MTA welcomes immigrant children to Massachusetts
The MTA is calling for the Commonwealth to welcome and shelter undocumented immigrant children as their cases are processed by federal authorities.
“Educators care deeply about human rights,” said MTA President Barbara Madeloni. “Taking care of children who are in our country – no matter how they got here – is an important test of our humanity.”
Madeloni praised Governor Deval Patrick, who announced last week that he has offered the Camp Edwards military base on Cape Cod and Westover Air Reserve Base in Chicopee as possible sites for housing unaccompanied minors who have crossed the border into the U.S. seeking to escape gang violence and extreme poverty.
“It is often said that a society is judged by how well it treats the weakest among us,” said Madeloni. “I am hopeful that Massachusetts will be judged well in this crisis.”
"Teachers have always welcomed students in need. We take them in, we nurture them, we treat them with respect, we give them the stability they lack in the rest of their lives and we educate them for as long as they are with us.”
- MTA President Barbara Madeloni
Massachusetts previously welcomed families who were displaced by Hurricane Katrina, housing many of them at Camp Edwards. About 25 Katrina evacuees were enrolled in the Bourne Public Schools after the flood and were welcomed by teachers and students alike.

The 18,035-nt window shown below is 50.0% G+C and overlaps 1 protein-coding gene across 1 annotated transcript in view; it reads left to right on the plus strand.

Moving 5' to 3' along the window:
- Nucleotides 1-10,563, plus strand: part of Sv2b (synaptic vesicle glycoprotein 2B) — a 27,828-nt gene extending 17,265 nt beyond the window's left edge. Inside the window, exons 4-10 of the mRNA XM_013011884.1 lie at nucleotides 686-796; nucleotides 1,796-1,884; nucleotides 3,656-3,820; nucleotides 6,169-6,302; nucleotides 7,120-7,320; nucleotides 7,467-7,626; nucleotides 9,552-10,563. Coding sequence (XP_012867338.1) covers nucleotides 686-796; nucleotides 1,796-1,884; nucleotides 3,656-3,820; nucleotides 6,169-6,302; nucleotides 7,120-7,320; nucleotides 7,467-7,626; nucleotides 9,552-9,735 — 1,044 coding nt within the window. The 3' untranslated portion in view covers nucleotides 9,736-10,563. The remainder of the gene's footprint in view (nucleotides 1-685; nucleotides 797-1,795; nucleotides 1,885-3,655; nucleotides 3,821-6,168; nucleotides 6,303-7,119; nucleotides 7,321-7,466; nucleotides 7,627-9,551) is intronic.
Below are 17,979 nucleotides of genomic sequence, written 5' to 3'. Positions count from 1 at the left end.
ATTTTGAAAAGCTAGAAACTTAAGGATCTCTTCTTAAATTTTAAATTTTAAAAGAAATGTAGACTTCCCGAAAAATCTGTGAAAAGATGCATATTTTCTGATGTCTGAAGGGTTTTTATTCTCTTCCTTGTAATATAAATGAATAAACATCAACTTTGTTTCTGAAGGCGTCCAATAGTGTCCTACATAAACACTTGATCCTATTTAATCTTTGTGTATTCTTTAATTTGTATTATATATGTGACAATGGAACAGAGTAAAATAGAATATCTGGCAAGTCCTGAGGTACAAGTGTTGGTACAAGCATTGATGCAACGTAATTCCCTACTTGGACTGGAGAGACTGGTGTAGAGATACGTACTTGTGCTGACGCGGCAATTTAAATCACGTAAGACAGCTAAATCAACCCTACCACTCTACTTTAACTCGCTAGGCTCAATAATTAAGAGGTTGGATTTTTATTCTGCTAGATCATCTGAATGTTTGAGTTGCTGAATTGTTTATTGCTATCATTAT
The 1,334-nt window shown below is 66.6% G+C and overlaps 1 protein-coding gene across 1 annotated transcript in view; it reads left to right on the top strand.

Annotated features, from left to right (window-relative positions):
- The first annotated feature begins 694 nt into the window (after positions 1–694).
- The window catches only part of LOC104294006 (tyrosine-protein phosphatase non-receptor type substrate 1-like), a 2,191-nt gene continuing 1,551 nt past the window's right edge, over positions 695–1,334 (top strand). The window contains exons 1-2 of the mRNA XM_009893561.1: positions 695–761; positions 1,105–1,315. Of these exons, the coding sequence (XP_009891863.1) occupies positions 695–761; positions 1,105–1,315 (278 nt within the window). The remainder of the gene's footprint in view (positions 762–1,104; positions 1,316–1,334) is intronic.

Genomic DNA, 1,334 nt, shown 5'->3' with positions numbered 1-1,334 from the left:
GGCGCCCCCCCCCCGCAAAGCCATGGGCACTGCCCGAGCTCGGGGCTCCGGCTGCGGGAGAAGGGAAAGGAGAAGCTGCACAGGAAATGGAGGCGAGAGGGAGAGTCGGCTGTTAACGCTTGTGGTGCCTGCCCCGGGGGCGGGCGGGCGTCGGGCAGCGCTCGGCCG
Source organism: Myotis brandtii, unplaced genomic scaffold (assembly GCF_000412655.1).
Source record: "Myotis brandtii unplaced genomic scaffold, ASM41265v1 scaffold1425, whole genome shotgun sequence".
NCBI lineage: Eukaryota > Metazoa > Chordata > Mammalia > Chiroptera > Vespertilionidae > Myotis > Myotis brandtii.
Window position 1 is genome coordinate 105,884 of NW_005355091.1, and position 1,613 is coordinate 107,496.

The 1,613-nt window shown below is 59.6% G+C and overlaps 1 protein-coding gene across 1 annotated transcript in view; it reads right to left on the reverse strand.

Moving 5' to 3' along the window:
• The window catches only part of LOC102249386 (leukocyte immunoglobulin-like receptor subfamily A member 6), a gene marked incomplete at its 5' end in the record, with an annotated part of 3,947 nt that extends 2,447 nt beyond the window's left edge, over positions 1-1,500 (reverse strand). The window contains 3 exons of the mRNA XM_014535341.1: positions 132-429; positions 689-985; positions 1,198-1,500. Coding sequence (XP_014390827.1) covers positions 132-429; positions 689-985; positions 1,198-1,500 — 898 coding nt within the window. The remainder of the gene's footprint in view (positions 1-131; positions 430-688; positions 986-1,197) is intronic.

“Teachers have always welcomed students in need,” said Madeloni. “We take them in, we nurture them, we treat them with respect, we give them the stability they lack in the rest of their lives and we educate them for as long as they are with us.”
Madeloni noted that Chelsea has recently experienced an influx of undocumented students, mainly from Central America.
“I love what Chelsea Superintendent Mary Bourque told The Boston Globe when asked how she felt about the situation,” said Madeloni. “The superintendent said, ‘We don’t ask if the kids coming are documented or undocumented. We don’t care. We take politics out of this, because our job is to educate whoever walks over our threshold. We take everyone from where they enter academically, and we move them along with a learning trajectory. That’s our vocation.’”
Madeloni noted that the MTA has a longstanding tradition of defending the rights of children and oppressed people throughout the world.
“The MTA’s mission statement is explicit on this point, highlighting the fact that the association ‘is committed to human and civil rights,’” Madeloni said. “By welcoming these children, we are living up to that honorable tradition.”